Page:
Relationship Formation, Maintenance & Breakdown
- For romantic relationships to begin, there must be an attraction. Several factors have been identified that facilitate this: proximity, familiarity, similarity and physical attractiveness.
- The sociobiological explanation is an evolutionary theory. It perceives relationship formation as a form of 'survival efficiency', with different focuses between males and females.
- The reinforcement and needs satisfaction explanation is a behaviourist/learning explanation which sees conditioning as an explanation for relationship formation.
- Social exchange theory explains relationships in terms of maximising benefits and minimising costs.
- Equity theory views individuals as motivated to achieve fairness in their relationships and feel dissatisfied with unfairness.
- Duck and Lee both proposed theories of dissolution which describe relationship break-ups as a series of stages to be worked through.
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Evolutionary Explanations of Reproductive Behaviou
- Sexual selection involves the selection of characteristics increasing reproductive success.
- Differences between male and female sexual behaviour have arisen, as they are exposed to different selective pressures.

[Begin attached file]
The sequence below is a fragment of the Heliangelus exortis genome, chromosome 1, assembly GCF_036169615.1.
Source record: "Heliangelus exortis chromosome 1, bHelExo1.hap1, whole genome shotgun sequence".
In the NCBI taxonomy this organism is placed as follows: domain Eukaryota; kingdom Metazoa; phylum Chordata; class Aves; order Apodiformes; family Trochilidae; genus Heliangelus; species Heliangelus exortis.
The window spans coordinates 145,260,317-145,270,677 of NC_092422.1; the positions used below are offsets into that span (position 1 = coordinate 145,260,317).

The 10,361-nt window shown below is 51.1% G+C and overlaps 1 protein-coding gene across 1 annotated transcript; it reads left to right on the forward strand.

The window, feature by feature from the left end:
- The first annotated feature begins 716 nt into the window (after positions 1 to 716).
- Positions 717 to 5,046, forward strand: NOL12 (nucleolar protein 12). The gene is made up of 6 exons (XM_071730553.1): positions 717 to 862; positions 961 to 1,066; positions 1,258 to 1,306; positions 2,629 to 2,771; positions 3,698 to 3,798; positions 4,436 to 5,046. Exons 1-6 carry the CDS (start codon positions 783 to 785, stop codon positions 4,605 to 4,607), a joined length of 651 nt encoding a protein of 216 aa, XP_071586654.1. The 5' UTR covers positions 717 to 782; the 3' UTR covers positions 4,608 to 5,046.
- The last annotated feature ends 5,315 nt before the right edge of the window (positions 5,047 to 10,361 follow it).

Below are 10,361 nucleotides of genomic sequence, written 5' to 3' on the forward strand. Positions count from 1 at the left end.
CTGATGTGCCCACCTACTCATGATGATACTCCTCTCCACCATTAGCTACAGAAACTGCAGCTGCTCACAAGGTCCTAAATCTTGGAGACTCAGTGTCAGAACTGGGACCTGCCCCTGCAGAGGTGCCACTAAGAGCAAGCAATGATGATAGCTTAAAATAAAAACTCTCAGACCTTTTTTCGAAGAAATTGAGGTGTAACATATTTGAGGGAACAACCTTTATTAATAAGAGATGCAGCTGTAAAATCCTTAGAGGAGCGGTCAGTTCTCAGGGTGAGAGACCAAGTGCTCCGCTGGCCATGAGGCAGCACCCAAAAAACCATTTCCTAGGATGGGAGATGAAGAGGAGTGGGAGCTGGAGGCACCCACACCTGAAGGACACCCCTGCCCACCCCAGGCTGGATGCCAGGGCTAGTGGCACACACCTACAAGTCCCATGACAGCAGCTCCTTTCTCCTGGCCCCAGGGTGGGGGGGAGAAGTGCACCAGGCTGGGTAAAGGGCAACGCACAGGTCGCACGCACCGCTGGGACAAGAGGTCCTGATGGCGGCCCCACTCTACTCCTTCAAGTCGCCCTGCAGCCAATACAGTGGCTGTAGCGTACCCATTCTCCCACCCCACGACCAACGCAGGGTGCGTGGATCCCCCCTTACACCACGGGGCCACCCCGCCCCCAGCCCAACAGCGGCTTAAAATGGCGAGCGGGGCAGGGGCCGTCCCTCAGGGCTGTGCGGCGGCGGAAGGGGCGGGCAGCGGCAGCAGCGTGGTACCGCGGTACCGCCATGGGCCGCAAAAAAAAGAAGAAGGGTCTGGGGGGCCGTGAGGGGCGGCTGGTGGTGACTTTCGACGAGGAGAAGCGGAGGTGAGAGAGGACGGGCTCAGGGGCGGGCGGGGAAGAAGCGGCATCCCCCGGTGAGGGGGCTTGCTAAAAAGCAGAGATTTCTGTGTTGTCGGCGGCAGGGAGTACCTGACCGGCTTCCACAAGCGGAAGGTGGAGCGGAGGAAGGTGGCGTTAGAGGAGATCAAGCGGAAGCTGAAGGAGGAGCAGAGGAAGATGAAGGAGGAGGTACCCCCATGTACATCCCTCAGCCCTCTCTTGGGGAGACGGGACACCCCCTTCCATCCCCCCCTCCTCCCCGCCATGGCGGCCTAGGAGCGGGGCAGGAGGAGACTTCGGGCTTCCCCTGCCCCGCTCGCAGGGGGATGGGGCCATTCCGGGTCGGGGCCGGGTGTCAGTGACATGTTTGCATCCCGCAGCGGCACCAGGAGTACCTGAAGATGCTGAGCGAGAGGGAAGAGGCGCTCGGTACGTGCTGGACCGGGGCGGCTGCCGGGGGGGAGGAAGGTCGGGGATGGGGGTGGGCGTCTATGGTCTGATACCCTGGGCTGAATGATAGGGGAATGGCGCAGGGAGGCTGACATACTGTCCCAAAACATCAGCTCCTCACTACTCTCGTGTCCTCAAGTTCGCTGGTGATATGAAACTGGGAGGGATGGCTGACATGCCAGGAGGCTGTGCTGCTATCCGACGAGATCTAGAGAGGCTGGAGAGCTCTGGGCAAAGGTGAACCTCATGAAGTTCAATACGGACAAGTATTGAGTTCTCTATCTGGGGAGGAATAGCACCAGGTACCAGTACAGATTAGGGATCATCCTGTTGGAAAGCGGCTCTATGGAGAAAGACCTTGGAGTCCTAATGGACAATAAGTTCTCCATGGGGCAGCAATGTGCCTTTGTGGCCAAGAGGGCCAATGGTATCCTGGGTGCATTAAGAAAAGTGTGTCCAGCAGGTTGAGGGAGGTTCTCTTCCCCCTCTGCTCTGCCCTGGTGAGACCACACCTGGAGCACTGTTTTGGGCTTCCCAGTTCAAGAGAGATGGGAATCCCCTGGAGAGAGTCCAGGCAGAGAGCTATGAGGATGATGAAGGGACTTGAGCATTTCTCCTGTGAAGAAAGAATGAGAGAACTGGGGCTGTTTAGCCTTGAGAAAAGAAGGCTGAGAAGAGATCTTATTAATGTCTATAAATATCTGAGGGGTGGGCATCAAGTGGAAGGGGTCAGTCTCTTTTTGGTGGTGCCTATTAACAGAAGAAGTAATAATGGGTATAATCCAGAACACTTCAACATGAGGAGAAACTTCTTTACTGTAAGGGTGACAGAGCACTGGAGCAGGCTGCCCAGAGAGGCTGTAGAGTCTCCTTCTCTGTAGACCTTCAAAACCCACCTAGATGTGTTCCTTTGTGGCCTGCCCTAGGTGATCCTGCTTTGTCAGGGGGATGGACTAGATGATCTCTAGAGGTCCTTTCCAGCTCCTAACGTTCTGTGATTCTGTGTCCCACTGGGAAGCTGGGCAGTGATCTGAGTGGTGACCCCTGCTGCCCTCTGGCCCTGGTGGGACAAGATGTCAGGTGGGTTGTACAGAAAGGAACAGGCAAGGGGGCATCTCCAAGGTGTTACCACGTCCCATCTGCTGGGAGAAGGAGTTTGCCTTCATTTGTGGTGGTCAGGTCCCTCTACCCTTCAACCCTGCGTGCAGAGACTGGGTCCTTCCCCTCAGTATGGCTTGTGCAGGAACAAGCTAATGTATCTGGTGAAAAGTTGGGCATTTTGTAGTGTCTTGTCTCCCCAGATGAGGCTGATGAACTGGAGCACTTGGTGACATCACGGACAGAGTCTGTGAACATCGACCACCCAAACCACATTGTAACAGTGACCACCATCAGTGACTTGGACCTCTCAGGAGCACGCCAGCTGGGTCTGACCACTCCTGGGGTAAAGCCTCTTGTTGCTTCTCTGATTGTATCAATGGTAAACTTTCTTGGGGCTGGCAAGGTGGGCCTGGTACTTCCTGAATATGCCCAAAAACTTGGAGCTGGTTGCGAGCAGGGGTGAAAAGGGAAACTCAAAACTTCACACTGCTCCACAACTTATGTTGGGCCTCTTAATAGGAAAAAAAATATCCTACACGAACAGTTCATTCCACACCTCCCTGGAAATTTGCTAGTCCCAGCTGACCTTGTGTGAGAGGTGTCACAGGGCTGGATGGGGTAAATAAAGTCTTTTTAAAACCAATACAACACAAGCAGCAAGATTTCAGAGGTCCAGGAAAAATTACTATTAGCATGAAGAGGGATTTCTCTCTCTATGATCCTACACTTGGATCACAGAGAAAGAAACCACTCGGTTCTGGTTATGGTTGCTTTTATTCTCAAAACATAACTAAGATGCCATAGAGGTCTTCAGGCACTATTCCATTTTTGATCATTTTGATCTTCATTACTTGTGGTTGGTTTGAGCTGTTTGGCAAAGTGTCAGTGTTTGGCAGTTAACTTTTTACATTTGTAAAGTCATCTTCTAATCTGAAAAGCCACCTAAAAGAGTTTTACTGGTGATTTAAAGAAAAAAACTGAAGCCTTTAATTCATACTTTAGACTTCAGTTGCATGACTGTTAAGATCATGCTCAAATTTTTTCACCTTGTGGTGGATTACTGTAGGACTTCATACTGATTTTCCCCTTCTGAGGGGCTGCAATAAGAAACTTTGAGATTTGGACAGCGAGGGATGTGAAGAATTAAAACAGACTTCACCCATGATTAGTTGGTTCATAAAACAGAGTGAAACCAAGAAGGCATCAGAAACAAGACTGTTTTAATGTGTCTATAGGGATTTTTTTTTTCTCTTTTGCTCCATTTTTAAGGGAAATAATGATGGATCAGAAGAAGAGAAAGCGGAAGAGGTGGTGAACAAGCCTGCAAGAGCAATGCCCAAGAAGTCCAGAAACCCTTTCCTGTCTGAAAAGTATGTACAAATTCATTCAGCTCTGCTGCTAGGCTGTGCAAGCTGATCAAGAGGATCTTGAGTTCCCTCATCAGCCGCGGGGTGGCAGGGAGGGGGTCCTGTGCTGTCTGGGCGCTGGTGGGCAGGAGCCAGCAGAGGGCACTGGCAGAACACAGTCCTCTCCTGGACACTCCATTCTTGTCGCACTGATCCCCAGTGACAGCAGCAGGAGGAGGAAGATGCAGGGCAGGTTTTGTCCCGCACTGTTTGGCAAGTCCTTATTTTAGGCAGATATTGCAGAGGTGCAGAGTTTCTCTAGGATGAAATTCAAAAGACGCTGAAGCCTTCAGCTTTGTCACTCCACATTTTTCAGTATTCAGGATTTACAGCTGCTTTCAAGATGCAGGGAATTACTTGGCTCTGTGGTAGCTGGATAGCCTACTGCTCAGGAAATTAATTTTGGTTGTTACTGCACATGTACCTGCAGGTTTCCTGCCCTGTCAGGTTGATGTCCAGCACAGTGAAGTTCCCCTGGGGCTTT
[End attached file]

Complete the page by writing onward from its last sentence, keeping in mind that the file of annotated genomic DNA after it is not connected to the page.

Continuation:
- Males and females have evolved different strategies to maximise reproductive success.
- Parental investment concerns investment in individual offspring, which increases the offspring's chances of achieving reproductive success, at the expense of parents' ability to invest in other children.
- Evolutionary theory predicts differences between how male and female parental investment differs, and these predictions have generally been supported.
- Parent-offspring conflict concerns confrontations which arise from children desiring greater investment than parents have been selected to provide.
- Offspring demonstrate various strategies in order to try and maximise parental investment in them at the expense of siblings.
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Early Experience & Culture
- The continuity hypothesis predicts that infant attachment types persist into adulthood, predicting the nature of adult relationships. This is supported by research.
- Evidence suggests that there is intergenerational continuity between adults' attachment styles and those of their children.
- Relationships with peers influence later adult relationships, playing a key role in helping achieve independence.
- Western cultures emphasise individualism, characterised by voluntary relationships, often of a short-term nature, based on ideas of romantic love.
- Non-western cultures emphasise collectivism, characterised by arranged marriages, generally of a long-term nature, based on ideals of the common good.
- Conflicts can arise in multicultural societies where a range of romantic relationship styles exist side by side.
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